NEW YORK — J.C. Penney & Co. Inc. Thursday disclosed the first steps in its previously stated intention to cut costs by more than $200 million annually, affecting about 475 employees.
The expense reductions, which will accrue to the company’s department stores, catalogue and Internet businesses, are associated with four primary operational categories, including the catalogue telemarketing centers, the store support center, corporate organization and marketing.
“Over the past three years, the company has focused its efforts on [implementing] centralization initiatives and the related improvement in merchandise, marketing and store environment,” said chief executive officer Allen Questrom in a statement. “With centralization well under way and technology now in place, we are able to concentrate our efforts on creating a more competitive cost structure.”
In the catalogue segment, Penney said it will close its Austin, Tex.-based telemarketing center in the second quarter of this year and reallocate the call volume to its remaining telemarketing centers. The Austin center is home to the 475 employees affected by the measures.
In the store support center network, Penney said it will realize savings from transferring management of the six support centers back in-house. Currently, the centers are run by outsourced third-party managers.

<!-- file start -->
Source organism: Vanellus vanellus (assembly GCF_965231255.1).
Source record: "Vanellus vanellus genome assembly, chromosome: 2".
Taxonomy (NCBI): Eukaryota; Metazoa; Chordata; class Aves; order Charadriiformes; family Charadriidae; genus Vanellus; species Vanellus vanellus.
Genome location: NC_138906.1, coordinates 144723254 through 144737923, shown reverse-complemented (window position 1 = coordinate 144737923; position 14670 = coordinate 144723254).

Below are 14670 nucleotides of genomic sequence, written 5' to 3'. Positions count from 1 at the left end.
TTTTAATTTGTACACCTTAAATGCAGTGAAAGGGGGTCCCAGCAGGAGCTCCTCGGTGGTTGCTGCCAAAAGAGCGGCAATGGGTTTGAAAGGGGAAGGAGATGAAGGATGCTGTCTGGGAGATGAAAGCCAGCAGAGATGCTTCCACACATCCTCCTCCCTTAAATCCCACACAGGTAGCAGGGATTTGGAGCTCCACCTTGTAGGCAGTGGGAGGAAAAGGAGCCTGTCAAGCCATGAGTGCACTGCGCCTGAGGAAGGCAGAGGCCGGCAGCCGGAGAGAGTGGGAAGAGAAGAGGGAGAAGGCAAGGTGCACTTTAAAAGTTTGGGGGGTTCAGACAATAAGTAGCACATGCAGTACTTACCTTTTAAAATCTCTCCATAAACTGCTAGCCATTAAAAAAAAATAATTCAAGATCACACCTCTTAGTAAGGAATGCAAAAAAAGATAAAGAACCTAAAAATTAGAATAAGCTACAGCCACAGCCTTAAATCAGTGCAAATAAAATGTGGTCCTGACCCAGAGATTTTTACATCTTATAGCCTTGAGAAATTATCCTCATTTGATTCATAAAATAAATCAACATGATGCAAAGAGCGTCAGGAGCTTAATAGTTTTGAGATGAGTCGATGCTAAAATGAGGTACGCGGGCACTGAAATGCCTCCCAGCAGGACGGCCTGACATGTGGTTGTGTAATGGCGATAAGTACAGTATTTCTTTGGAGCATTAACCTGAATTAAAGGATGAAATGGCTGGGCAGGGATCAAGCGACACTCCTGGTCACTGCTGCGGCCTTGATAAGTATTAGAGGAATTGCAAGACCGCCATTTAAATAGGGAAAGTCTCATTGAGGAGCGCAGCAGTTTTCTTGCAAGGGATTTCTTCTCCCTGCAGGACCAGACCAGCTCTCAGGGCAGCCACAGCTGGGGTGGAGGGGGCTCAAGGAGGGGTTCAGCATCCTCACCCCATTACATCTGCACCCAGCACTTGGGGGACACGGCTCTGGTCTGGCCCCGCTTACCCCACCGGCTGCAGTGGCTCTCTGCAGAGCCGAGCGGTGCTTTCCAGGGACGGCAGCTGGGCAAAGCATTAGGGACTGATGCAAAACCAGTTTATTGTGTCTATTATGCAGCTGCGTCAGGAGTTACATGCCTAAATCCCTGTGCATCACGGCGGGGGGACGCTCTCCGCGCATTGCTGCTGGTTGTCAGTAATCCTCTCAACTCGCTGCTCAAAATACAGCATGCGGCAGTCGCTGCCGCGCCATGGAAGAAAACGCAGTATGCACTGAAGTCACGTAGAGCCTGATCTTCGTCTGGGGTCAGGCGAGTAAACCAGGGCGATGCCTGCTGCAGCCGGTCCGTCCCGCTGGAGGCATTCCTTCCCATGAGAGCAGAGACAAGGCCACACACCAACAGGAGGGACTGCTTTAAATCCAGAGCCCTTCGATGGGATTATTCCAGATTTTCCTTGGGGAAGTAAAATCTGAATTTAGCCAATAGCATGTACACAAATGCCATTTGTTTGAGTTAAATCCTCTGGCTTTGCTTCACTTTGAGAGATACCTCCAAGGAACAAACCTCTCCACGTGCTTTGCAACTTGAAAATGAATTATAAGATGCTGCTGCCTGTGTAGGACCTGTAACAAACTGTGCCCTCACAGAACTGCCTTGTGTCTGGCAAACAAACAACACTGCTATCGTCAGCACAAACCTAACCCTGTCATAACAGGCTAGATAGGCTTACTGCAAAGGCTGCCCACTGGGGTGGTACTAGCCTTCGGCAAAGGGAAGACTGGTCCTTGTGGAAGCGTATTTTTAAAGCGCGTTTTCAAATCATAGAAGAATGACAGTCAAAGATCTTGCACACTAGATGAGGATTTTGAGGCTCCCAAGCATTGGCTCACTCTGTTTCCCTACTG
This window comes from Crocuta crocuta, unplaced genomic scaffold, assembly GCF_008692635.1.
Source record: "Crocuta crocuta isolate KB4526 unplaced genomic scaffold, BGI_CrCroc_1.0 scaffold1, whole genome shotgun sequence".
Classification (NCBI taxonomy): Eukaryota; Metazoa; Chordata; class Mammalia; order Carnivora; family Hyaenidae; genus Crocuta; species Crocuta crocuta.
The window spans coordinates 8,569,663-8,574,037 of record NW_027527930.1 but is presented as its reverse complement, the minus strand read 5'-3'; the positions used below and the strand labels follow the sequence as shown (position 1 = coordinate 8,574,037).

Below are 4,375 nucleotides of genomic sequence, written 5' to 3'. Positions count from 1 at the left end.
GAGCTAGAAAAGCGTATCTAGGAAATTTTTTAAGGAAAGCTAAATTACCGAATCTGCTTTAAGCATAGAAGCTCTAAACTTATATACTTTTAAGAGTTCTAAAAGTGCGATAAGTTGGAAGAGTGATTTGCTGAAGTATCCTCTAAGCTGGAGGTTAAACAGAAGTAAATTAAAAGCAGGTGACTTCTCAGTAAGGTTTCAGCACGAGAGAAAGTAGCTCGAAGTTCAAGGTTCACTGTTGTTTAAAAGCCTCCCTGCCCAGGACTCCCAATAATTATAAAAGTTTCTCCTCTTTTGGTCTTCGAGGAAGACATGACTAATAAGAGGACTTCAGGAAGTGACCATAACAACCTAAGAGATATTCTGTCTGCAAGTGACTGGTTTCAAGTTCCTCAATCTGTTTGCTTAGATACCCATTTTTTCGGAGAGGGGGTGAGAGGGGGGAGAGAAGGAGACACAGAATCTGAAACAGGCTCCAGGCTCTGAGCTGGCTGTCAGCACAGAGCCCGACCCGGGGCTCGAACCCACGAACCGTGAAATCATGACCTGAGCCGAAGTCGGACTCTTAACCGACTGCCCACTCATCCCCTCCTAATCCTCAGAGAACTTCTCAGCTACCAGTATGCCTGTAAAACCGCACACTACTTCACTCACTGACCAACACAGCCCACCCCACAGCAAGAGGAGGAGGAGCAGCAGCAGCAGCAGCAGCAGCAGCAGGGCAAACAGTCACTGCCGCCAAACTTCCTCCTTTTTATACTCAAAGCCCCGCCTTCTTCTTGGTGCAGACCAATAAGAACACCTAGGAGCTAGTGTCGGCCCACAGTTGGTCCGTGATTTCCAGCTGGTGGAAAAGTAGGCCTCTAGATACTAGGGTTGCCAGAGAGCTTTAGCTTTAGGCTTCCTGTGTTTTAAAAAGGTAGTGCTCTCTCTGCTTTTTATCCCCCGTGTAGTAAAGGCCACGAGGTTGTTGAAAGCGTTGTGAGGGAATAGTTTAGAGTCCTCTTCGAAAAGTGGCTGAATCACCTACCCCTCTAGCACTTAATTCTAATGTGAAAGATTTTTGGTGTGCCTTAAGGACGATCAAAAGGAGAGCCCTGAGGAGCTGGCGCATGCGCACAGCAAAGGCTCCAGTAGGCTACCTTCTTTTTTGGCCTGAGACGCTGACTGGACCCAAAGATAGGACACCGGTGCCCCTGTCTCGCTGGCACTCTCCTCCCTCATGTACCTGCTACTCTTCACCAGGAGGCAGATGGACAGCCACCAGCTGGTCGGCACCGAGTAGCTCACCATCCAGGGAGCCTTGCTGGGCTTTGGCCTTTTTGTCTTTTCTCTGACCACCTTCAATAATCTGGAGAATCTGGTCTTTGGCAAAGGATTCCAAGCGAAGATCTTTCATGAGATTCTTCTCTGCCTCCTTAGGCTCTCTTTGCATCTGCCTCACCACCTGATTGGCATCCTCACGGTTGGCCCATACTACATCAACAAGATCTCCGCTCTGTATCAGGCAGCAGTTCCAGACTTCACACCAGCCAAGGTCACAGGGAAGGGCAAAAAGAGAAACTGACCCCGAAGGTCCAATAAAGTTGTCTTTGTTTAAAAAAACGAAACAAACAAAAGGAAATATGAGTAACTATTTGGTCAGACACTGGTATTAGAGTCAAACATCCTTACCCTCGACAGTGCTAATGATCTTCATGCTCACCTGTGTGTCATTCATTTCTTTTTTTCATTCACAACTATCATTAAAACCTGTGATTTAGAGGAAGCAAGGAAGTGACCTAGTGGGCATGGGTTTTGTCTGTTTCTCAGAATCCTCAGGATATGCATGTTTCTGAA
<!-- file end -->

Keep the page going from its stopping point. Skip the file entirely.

At the corporate level, Penney said it will undergo restructuring in its department store operations, catalogue and related corporate support functions, including the “centralization of certain functions and elimination of resources devoted to certain activities.”
Lastly, Penney said it will refine its investment in marketing by eliminating what it called less productive expenditures and reducing overall production costs. Some of the savings will be reinvested in media that supports sales growth, the firm said.
Taken together, the steps, which are currently being implemented and are expected to produce $50 million in savings in fiscal 2004, will result in a fourth-quarter charge of approximately $20 million, or 4 cents a share, for fiscal 2003, the results of which will be released next week. Penney said charges relate principally to contract cancellations and severance and outplacement. However, the company said it continues to expect fourth-quarter earnings of approximately 80 cents a share, including the effects of those one-time charges.